Leanna Jasek-Rysdahl ’16
Leanna Jasek-Rysdahl ’16, completed funded grad program in Conflict Resolution at The Josef Korbel School of International Studies at the University of Denver, works as Teen Court/Youth Services Coordinator.
Expertise in Conflict Resolution fuels alumna’s career possibilities
On weekday mornings, Leanna Jasek-Rysdahl grabs her lunch and car keys and heads off in the shadow of the Rockies to her dream job as Teen Court/Youth Services coordinator for the city of Lone Tree in Colorado.
The 2016 graduate recently completed a funded graduate program in Conflict Resolution at the prestigious Josef Korbel School of International Studies at the University of Denver, but her interest in national security, human rights, and international affairs, with an emphasis on conflict resolution and restorative justice, took root at McDaniel.
“I had phenomenal opportunities and have a dream job because of the individuals I met and the experiences I had at McDaniel,” says Jasek-Rysdahl, who was an Honors student at McDaniel, graduating summa cum laude and Phi Beta Kappa with a double major in French and Political Science and International Studies. “McDaniel, the professors, and other students helped me in extraordinary ways.”
Since her graduation from McDaniel, Jasek-Rysdahl’s resume reflects the versatility of national security skills and experience that extend well beyond the CIA and NSA — she’s applied her expertise in AmeriCorps, research with Unite America, assisting a leading conflict resolution scholar with research, and currently as Teen Court/Youth Services coordinator.
Teen Court is a restorative justice program which teens can choose as an alternative to going to municipal court. Teen respondents and their parents are asked about impact, how to repair trust, and regain trust with the community, and the discussion results in a restorative agreement for the teen respondent.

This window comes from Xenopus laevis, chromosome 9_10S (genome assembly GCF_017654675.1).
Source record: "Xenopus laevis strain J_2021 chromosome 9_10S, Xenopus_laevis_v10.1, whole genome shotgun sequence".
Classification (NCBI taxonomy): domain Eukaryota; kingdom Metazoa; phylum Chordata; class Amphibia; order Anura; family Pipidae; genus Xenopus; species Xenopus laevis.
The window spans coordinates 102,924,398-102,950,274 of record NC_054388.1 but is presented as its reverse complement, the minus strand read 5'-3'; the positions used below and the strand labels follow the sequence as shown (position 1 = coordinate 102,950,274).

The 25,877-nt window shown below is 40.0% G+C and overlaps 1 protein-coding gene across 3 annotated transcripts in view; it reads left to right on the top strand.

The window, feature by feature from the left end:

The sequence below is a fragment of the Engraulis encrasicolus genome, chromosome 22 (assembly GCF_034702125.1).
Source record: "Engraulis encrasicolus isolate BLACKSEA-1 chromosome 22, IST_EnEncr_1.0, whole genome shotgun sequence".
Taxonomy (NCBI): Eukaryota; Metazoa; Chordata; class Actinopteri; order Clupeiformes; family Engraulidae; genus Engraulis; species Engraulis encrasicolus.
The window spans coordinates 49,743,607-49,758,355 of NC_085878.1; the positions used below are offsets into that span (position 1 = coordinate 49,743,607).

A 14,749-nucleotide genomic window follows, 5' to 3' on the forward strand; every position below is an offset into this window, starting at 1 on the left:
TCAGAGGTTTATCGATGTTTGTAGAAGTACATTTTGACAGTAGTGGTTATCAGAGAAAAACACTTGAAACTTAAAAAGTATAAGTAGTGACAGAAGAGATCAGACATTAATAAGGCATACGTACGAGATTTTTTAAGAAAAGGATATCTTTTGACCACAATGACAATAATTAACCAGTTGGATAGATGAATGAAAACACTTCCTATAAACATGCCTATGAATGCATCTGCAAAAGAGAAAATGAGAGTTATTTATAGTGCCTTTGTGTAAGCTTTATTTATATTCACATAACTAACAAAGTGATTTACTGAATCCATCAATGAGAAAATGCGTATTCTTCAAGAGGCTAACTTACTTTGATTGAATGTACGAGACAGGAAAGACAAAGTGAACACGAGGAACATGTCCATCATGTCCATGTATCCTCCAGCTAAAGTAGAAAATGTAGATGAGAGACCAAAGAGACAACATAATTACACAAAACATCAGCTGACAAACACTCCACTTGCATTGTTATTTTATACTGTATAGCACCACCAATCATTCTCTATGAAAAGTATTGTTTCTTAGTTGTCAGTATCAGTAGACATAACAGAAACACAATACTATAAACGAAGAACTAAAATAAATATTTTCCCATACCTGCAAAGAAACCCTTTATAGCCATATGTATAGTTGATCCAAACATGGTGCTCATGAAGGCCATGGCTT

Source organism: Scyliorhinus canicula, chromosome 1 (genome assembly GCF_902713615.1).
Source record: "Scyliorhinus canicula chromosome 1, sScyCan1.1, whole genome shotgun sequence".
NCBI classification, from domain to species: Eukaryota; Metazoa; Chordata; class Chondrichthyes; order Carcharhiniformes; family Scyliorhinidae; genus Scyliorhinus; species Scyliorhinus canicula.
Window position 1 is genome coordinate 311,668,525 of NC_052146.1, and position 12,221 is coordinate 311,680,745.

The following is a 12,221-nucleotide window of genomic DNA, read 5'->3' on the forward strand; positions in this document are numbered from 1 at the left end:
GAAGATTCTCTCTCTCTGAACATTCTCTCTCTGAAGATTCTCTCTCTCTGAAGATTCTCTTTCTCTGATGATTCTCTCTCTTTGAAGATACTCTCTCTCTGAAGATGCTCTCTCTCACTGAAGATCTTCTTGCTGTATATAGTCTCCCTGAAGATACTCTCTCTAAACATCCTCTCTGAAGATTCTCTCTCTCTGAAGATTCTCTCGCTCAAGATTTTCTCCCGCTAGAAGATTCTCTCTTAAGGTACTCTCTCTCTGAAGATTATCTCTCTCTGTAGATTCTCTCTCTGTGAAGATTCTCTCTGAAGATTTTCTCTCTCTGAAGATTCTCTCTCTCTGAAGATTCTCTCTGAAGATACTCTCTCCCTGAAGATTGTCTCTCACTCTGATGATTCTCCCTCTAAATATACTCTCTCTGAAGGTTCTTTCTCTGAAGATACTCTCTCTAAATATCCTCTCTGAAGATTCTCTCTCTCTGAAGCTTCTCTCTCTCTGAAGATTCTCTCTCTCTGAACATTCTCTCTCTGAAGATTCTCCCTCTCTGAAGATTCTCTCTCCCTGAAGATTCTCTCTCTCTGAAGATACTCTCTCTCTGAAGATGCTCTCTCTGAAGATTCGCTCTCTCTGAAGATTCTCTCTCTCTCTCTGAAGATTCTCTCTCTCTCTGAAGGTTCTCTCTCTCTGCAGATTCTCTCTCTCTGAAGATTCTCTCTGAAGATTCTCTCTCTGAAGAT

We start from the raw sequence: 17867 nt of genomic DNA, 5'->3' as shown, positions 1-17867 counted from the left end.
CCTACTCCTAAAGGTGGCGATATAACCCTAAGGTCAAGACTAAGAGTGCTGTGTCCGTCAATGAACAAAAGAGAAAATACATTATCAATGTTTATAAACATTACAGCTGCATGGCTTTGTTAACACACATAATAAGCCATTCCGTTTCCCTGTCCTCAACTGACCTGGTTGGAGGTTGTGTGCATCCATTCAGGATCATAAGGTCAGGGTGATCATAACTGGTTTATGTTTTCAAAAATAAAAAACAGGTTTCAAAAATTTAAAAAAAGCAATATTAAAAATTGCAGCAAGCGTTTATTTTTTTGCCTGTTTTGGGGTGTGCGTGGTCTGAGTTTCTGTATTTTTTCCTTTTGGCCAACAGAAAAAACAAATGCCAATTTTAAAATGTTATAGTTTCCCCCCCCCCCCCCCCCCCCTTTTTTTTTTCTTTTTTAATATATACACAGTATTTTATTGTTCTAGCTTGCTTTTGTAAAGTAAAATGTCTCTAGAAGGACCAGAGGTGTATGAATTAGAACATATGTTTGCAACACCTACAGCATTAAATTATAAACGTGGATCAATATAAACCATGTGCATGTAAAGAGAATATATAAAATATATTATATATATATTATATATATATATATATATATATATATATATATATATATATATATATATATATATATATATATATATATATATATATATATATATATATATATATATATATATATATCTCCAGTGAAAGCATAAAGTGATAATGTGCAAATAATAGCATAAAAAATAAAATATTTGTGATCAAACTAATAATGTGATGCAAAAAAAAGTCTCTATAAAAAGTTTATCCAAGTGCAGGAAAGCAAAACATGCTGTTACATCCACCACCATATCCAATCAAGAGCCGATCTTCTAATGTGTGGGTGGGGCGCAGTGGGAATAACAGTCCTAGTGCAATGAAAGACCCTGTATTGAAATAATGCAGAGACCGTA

“Three years ago, I did not know that my role as Teen Court coordinator even existed, and it is a phenomenal position,” she says. “Regardless of what happens, I want to continue to be involved in restorative justice for the rest of my life; that is important to me.”
It all began in a classroom on the Hill. She took adjunct faculty member Pam Zappardino’s Nonviolent Scriptbreaking over Jan Term of her sophomore year and followed that in the spring with professor Christianna Leahy’s Conflict Resolution.
By the time she began her junior year, she knew that she had found her passion and profession.
“I realized that conflict resolution epitomizes interdisciplinary studies, and I was fascinated by making connections when I would attend guest lectures or other classes,” says Jasek-Rysdahl, a Global Fellow who received the Robert Joseph Weber Award for Excellence in Political Science and International Studies as well as the Samuel Case ’63, M.Ed. ’66 and Susan Snodgrass Case ’65, M.Ed. ’84 Award for Excellence in Scholarly Research her senior year.
“McDaniel, the professors, and other students helped me in extraordinary ways.”
Research Methods with professor Francis Grice set her career compass when she realized that international affairs, research, and conflict resolution are subjects she could pursue after college. But first, Jasek-Rysdahl seized every opportunity for real-world experiences during her time at McDaniel — presenting papers and attending many peace and conflict resolution conferences and serving as a Global Zero representative campaigning for nuclear disarmament across the world.
“My professors played an enormous, fundamental role in developing my interests,” says Jasek-Rysdahl, crediting French professors Martine Motard-Noar and Sylvia Baage, Global Fellows advisor Amy McNichols, Pam Zappardino, and Political Science professors Grice, Leahy, and Anouar Boukhars with inspiring and encouraging her at every turn. “I remember receiving graded papers that were full of comments, going into office hours to discuss what research method to use, and having lunch or coffee and talking about a conference or just general questions I had about what to do after college.”
A National Science Foundation funded summer research fellowship on conflict resolution at the University of North Texas kindled her skills and interest in research while her internship with the Association for Diplomatic Studies and Training gave her a glimpse of professional possibilities.
Now, as she explores Ph.D. programs, those possibilities are as limitless as Jasek-Rysdahl's imagination and interests.
She envisions many roles she would enjoy —teaching at a small liberal arts college, doing analytical/policy research work for an organization that focuses on criminal justice reform, working at the Corporation for National and Community Service, researching restorative justice and Teen Court programs abroad, and more.
“These all appeal to me. One of my friends from grad school said that the ideal job should be one where you work for immediate and systemic changes at the same time — you should not have to sacrifice one for the other,” she says. “I thought this was impossible, but most of my conflict resolution colleagues (and me) now have positions where both are achieved and I think that is a good baseline going forward.”